Şanlıurfa GAP Airport is located about 34 km (21 mi) northeast of the city and has direct flights to Istanbul, Ankara and Izmir.
Roughly 500,000 Syrian refugees currently live in Urfa.
Şanlıurfa has a hot summer Mediterranean climate (Köppen climate classification Csa). Şanlıurfa is very hot during the summer months. Temperatures in the height of summer usually reach 39 °C (102 °F). Rainfall is almost non-existent during the summer months. Winters are cool and wet. Frost is common and there is sporadic snowfall. Spring and autumn are mild and also wet.
Climate data for Şanlıurfa (1960-2012)
Average high °C (°F)
Daily mean °C (°F)
Average low °C (°F)
Average precipitation mm (inches)
Average rainy days
Average relative humidity (%)
Mean monthly sunshine hours
Source #1: Devlet Meteoroloji İşleri Genel Müdürlüğü
Source #2: Weatherbase
Şanlıurfa: Places of interest
Main courtyard of the Mevlid-i Halil Mosque
Urfa castle – built in antiquity, the current walls were constructed by the Abbasids in 814 AD.
The legendary Pool of Sacred Fish (Balıklıgöl) where Abraham was thrown into the fire by Nimrod. The pool is in the courtyard of the mosque of Halil-ur-Rahman, built by the Ayyubids in 1211 and now surrounded by the attractive Gölbaşı-gardens designed by architect Merih Karaaslan. The courtyard is where the fishes thrive. A local legend says seeing a white fish will open the door to the heavens.
Rızvaniye Mosque – a more recent (1716) Ottoman mosque, adjoining the Balıkligöl complex.
'Ayn Zelîha – A source nearby the historical center, named after Zulaykha, a follower of Abraham.
The Great Mosque of Urfa was built in 1170, on the site of a Christian church the Arabs called the "Red Church," probably incorporating some Roman masonry. Contemporary tradition at the site identifies the well of the mosque as that into which the towel or burial cloth (mendil) of Jesus was thrown (see Image of Edessa and Shroud of Turin). In the south wall of the medrese adjoining the mosque is the fountain of Firuz Bey (1781).
Ruins of the ancient city walls.
Eight Turkish baths built in the Ottoman period.
The traditional Urfa houses were split into sections for family (harem) and visitors (selâm). There is an example open to the public next to the post office in the district of Kara Meydan.
The Temple of Nevali Çori – Neolithic settlement dating back to 8000BC, now buried under the waters behind the Atatürk Dam, with some artefacts relocated above the waterline.
Göbekli Tepe – The world's oldest known temple, dated 10th millennium BC (ca 11,500 years ago).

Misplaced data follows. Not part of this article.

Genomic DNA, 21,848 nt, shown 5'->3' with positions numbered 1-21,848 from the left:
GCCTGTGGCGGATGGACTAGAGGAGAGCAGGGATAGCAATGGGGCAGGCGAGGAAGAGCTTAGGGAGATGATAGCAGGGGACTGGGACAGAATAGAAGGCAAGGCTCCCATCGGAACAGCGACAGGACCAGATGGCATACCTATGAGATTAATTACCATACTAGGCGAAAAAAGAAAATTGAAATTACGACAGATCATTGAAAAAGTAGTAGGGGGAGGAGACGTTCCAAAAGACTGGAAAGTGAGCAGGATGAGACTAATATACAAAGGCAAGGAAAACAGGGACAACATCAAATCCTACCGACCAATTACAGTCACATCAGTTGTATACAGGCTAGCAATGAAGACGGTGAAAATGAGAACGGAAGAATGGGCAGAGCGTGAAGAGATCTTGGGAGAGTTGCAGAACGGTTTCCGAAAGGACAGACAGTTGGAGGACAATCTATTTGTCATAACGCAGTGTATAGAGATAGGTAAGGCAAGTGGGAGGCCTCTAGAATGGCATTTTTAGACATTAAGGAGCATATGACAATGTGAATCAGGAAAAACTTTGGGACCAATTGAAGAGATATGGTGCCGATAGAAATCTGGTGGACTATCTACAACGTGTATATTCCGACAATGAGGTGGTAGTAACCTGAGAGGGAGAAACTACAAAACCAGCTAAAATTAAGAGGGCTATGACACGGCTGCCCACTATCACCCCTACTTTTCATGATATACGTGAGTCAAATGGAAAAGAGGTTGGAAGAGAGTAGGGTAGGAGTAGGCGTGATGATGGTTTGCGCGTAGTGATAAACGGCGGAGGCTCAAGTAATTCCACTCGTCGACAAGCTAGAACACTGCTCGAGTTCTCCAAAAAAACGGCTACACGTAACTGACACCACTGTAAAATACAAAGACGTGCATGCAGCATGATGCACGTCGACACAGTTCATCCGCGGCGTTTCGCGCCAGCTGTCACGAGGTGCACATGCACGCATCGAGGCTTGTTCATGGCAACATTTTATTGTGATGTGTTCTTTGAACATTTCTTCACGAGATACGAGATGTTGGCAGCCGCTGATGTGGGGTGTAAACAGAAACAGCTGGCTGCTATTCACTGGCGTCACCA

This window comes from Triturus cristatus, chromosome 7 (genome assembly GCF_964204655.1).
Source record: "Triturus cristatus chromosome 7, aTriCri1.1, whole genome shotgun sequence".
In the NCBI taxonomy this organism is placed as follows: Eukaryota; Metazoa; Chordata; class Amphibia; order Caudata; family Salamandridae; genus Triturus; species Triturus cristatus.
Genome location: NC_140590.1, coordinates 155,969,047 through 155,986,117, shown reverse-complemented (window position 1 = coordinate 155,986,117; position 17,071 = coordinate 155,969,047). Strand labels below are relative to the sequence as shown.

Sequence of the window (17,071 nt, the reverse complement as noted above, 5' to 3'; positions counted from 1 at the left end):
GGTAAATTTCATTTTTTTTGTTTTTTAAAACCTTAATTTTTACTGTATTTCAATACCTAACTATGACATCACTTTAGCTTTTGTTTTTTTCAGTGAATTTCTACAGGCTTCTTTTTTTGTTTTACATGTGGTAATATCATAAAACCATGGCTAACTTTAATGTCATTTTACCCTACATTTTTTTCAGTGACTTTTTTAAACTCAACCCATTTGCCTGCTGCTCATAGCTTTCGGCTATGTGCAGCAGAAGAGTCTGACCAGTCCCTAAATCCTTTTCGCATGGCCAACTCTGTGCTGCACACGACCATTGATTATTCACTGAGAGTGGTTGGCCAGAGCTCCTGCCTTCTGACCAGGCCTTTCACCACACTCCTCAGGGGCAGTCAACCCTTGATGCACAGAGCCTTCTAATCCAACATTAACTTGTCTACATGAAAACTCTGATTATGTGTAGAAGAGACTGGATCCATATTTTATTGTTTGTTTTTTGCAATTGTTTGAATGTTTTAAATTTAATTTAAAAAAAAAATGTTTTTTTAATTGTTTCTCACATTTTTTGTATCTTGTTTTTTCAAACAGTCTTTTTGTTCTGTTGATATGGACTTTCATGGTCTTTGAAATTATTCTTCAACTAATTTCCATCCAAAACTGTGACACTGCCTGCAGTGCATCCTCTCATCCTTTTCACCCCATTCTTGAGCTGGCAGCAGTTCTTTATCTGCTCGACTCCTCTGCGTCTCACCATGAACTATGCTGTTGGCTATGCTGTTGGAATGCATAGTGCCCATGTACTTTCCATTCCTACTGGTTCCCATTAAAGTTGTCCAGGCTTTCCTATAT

Mevlid-i Halil Mosque, built next to the site where prophet Abraham is believed to have been born.
'Ayn Zelîha Lake
Ruins of Urfa-castle
Traditional bazaar of Urfa
Şanlıurfa's old town
Surrounding fields of Göbekli Tepe, the site of the oldest temple in the world.
Şanlıurfa: Famous people
Matthew of Edessa – Historian
Yusuf Nabi – 17th-century Ottoman poet
Aysel Özakın - Turkish-British writer, born 1942
İbrahim Tatlıses (Ibo) – Kurdish singer
Seyyal Taner- Turkish pop singer.
Şanlıurfa: See also
Chronology of the Turkish War of Independence
Cities of the ancient Near East
"Area of regions (including lakes), km²". Regional Statistics Database. Turkish Statistical Institute. 2002. Retrieved 2013-03-05.
"Population of province/district centers and towns/villages by districts - 2012". Address Based Population Registration System (ABPRS) Database. Turkish Statistical Institute. Retrieved 2013-02-27.
"Turkey: Major cities and provinces". citypopulation.de. Retrieved 2015-02-08.
ISBN 0-9713097-1-X. It is certainly surprising that no obvious reference to Orhay has been found so far in the early historical texts dealing with the region, and that, unlike Harran, its name does not occur in cuneiform itineraries. This may be accidental, or Orhay may be alluded to under a different name which has not been identified. Perhaps it was not fortified, and therefore at this time a place of no great military significance. With the Seleucid period, however, we are on firm historical ground. Seleucus I founded-or rather re-founded-a number of cities in the region. Among them, probably in 303 or 302 BC, was Orhay.
Öktem, Kerem (2003). Creating the Turk's Homeland: Modernization, Nationalism and Geography in Southeast Turkey in the late 19th and 20th Centuries (PDF). Harvard: University of Oxford, School of Geography and the Environment, Mansfield Road, Oxford, OX1 3TB, UK. For Armenians, the city has a great symbolic value, as the Armenian alphabet was invented there, thanks to a group of scholars and clergy headed by Mesrop Mashtots in the 5th century
Roberts, J. M. (1996). "II/4. Frontiers and neighbours". The Penguin History of Europe. ISBN 978-0-14-026561-3.
"Edessa". Jewish Encyclopedia. 1906.
"Interview with Harun Bozo". The Library of Rescued Memories. Central Europe Center for Research and Documentation.